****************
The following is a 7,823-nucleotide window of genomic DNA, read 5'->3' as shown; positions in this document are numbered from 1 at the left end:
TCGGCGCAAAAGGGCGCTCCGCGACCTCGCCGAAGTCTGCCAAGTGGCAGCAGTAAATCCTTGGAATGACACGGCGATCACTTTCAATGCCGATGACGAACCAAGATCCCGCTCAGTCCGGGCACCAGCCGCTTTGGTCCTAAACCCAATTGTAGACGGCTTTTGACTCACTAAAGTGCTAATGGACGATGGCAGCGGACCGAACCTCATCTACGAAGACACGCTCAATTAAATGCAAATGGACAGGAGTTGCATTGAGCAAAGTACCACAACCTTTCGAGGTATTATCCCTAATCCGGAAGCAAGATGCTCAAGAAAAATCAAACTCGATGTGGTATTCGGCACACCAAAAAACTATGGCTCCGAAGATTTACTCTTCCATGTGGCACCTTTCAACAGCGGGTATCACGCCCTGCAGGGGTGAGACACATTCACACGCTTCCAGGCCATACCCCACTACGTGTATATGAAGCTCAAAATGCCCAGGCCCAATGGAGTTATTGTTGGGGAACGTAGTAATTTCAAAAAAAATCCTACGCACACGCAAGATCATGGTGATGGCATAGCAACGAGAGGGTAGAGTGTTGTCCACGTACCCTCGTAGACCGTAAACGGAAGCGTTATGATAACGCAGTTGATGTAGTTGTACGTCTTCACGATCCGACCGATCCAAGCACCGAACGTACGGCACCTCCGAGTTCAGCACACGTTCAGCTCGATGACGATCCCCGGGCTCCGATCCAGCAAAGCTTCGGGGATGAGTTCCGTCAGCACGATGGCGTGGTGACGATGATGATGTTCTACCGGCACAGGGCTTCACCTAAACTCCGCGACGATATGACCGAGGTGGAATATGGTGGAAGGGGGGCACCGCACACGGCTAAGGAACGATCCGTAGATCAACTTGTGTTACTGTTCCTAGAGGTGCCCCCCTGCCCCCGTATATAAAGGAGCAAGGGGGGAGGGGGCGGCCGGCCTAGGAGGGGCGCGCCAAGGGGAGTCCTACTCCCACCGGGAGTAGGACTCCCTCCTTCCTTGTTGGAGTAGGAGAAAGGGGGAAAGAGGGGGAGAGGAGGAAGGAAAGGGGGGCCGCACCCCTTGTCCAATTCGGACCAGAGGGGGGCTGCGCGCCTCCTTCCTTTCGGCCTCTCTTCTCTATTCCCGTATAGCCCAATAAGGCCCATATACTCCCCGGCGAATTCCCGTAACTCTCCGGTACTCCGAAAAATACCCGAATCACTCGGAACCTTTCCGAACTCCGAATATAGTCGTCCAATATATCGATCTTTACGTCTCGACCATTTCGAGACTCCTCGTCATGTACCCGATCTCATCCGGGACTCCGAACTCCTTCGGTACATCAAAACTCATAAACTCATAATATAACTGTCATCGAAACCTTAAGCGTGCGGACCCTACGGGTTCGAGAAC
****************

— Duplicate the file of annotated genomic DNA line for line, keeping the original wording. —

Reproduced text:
The following is a 7,823-nucleotide window of genomic DNA, read 5'->3' as shown; positions in this document are numbered from 1 at the left end:
TCGGCGCAAAAGGGCGCTCCGCGACCTCGCCGAAGTCTGCCAAGTGGCAGCAGTAAATCCTTGGAATGACACGGCGATCACTTTCAATGCCGATGACGAACCAAGATCCCGCTCAGTCCGGGCACCAGCCGCTTTGGTCCTAAACCCAATTGTAGACGGCTTTTGACTCACTAAAGTGCTAATGGACGATGGCAGCGGACCGAACCTCATCTACGAAGACACGCTCAATTAAATGCAAATGGACAGGAGTTGCATTGAGCAAAGTACCACAACCTTTCGAGGTATTATCCCTAATCCGGAAGCAAGATGCTCAAGAAAAATCAAACTCGATGTGGTATTCGGCACACCAAAAAACTATGGCTCCGAAGATTTACTCTTCCATGTGGCACCTTTCAACAGCGGGTATCACGCCCTGCAGGGGTGAGACACATTCACACGCTTCCAGGCCATACCCCACTACGTGTATATGAAGCTCAAAATGCCCAGGCCCAATGGAGTTATTGTTGGGGAACGTAGTAATTTCAAAAAAAATCCTACGCACACGCAAGATCATGGTGATGGCATAGCAACGAGAGGGTAGAGTGTTGTCCACGTACCCTCGTAGACCGTAAACGGAAGCGTTATGATAACGCAGTTGATGTAGTTGTACGTCTTCACGATCCGACCGATCCAAGCACCGAACGTACGGCACCTCCGAGTTCAGCACACGTTCAGCTCGATGACGATCCCCGGGCTCCGATCCAGCAAAGCTTCGGGGATGAGTTCCGTCAGCACGATGGCGTGGTGACGATGATGATGTTCTACCGGCACAGGGCTTCACCTAAACTCCGCGACGATATGACCGAGGTGGAATATGGTGGAAGGGGGGCACCGCACACGGCTAAGGAACGATCCGTAGATCAACTTGTGTTACTGTTCCTAGAGGTGCCCCCCTGCCCCCGTATATAAAGGAGCAAGGGGGGAGGGGGCGGCCGGCCTAGGAGGGGCGCGCCAAGGGGAGTCCTACTCCCACCGGGAGTAGGACTCCCTCCTTCCTTGTTGGAGTAGGAGAAAGGGGGAAAGAGGGGGAGAGGAGGAAGGAAAGGGGGGCCGCACCCCTTGTCCAATTCGGACCAGAGGGGGGCTGCGCGCCTCCTTCCTTTCGGCCTCTCTTCTCTATTCCCGTATAGCCCAATAAGGCCCATATACTCCCCGGCGAATTCCCGTAACTCTCCGGTACTCCGAAAAATACCCGAATCACTCGGAACCTTTCCGAACTCCGAATATAGTCGTCCAATATATCGATCTTTACGTCTCGACCATTTCGAGACTCCTCGTCATGTACCCGATCTCATCCGGGACTCCGAACTCCTTCGGTACATCAAAACTCATAAACTCATAATATAACTGTCATCGAAACCTTAAGCGTGCGGACCCTACGGGTTCGAGAAC